Of Isms and Rabbit Trails
by J.M. Njoroge
Among my toughest audiences in apologetics are undoubtedly my two little boys. From the time words started forming on their lips, questions of various kinds have been a staple around our home—the most formidable one being, “Why, daddy?” More than any other of our appetites, I strongly suspect that thirst for knowledge and the occasional thrill of discovery have played the greatest role in shaping history. From the vast machinery of the news media to the intricate systems of the educational enterprise, from specialized research institutions to the multifaceted world of religious devotion, human hunger for knowledge is the oil that greases the mill of civilization.
So pervasive is this drive for knowledge that it can become an end in itself, opening up a rudderless detour along even the journey to God. This is true in religious systems that claim knowledge for a select few, with secretly guarded rituals forever hidden from the uninitiated. Gnosticism, from the Greek word gnosis, which means knowledge, was built upon the premise that there exists a category of knowledge privileged to a select few. Most Eastern religions insist that the problem with humanity is not sin but ignorance; hence, their solution to the human predicament is enlightenment, not forgiveness. Similarly, scientific naturalism stakes its fortunes on the bare, cold facts of particles and quarks; to know them is to know ultimate reality—never mind the minor detail that, logically, there is a gaping missing link between knowing how something works and the conclusion that it was not made.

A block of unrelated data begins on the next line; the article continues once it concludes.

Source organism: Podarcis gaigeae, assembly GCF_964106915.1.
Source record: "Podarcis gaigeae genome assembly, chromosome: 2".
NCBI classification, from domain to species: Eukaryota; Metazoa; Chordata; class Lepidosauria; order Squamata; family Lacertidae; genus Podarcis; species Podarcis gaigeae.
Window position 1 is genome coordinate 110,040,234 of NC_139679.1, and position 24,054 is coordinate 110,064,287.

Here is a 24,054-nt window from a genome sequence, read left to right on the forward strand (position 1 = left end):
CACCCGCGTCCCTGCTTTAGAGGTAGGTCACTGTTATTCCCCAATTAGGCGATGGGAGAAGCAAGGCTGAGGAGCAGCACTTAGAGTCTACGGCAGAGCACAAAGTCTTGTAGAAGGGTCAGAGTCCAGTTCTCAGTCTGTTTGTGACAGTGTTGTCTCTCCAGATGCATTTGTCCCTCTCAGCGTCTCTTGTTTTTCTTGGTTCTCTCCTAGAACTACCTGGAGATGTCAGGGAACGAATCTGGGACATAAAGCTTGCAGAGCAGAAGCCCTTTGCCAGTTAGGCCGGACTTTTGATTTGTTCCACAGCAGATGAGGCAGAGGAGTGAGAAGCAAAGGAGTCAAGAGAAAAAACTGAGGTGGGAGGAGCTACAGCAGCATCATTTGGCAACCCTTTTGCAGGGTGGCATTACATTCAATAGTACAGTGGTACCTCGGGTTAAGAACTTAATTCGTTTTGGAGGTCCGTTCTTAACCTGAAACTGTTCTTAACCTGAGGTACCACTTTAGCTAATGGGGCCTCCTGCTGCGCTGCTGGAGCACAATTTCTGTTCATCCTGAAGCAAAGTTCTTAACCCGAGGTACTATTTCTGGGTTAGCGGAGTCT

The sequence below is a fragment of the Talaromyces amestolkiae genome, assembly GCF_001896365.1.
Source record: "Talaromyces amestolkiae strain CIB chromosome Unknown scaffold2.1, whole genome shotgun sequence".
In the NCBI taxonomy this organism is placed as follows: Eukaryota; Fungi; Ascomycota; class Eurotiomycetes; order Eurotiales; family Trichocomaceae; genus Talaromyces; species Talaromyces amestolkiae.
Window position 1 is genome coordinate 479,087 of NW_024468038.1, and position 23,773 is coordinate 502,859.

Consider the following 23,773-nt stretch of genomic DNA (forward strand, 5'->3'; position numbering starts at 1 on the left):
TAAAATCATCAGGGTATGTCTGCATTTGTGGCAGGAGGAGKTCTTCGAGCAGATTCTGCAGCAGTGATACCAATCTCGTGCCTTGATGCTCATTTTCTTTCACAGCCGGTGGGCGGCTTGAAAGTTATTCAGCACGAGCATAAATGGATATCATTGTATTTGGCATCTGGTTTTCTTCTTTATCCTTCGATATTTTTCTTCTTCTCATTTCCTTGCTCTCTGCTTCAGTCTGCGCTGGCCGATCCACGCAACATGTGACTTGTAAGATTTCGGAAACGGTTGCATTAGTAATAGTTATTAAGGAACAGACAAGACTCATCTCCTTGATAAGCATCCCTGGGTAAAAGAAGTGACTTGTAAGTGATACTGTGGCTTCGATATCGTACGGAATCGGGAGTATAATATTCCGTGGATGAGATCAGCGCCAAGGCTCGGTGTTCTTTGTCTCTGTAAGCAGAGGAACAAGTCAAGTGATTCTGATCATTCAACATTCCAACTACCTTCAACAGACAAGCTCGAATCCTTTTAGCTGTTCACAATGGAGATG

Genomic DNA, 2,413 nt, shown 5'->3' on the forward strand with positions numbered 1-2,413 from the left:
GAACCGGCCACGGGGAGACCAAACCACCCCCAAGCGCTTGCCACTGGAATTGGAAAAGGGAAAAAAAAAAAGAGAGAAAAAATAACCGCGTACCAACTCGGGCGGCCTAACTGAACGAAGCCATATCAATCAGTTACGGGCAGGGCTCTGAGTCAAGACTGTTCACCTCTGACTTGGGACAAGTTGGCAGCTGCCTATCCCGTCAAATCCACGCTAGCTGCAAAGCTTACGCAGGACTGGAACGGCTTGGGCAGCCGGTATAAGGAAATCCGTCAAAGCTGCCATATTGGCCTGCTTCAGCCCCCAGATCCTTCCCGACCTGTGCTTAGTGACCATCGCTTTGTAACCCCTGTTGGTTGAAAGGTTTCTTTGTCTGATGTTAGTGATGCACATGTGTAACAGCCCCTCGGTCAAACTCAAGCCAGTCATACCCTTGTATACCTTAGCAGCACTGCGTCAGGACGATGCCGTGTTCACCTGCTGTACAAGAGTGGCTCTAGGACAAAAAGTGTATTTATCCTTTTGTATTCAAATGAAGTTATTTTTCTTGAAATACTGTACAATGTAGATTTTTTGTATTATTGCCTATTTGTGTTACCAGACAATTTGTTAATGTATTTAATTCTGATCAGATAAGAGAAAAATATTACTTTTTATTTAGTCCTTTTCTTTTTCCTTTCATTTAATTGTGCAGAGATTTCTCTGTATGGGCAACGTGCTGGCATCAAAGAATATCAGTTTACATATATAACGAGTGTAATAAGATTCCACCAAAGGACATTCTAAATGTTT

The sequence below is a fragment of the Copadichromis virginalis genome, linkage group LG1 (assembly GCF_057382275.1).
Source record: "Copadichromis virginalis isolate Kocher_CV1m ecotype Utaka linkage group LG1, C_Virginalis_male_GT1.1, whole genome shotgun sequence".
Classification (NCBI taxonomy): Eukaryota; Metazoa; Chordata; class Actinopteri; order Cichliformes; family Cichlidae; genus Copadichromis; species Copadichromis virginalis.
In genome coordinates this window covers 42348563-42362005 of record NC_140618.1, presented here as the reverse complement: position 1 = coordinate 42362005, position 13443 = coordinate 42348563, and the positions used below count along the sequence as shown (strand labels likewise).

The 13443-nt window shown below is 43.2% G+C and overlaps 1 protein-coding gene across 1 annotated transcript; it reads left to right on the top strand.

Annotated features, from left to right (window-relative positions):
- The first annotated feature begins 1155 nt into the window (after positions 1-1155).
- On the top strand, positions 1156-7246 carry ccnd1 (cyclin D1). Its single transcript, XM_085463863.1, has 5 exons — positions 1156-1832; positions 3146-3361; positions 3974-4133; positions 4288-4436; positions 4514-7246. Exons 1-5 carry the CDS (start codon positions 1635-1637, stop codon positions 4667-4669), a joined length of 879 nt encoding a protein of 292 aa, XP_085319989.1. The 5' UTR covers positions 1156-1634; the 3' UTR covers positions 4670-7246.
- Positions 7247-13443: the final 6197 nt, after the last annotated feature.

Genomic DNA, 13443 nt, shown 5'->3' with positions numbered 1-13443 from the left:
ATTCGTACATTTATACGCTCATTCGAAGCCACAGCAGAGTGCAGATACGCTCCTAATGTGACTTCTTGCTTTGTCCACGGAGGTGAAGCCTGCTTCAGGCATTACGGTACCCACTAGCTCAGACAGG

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But according to the Bible, at the end of our incessant pursuit of knowledge lies a Person, not an ideology or impersonal reality. God is not only the beginner of all that is; God has also shown his face in the earthliest of terms. Jesus was born in circumstances accessible to the lowliest of the shepherds as well as to the most majestic of kings. He spoke to large crowds in public places and was crucified outside the city walls, thereby silencing forever the voices of self-appointed guardians of alleged esoteric knowledge. In biblical terms, no pursuit of knowledge is ever complete without the discovery of the one who is the truth; to know this one is to know not only ultimate reality but also ourselves.
For the Christian, then, it is a solemn thought to remember that reducing apologetics to a contest in the abstract can actually keep us from knowing God…
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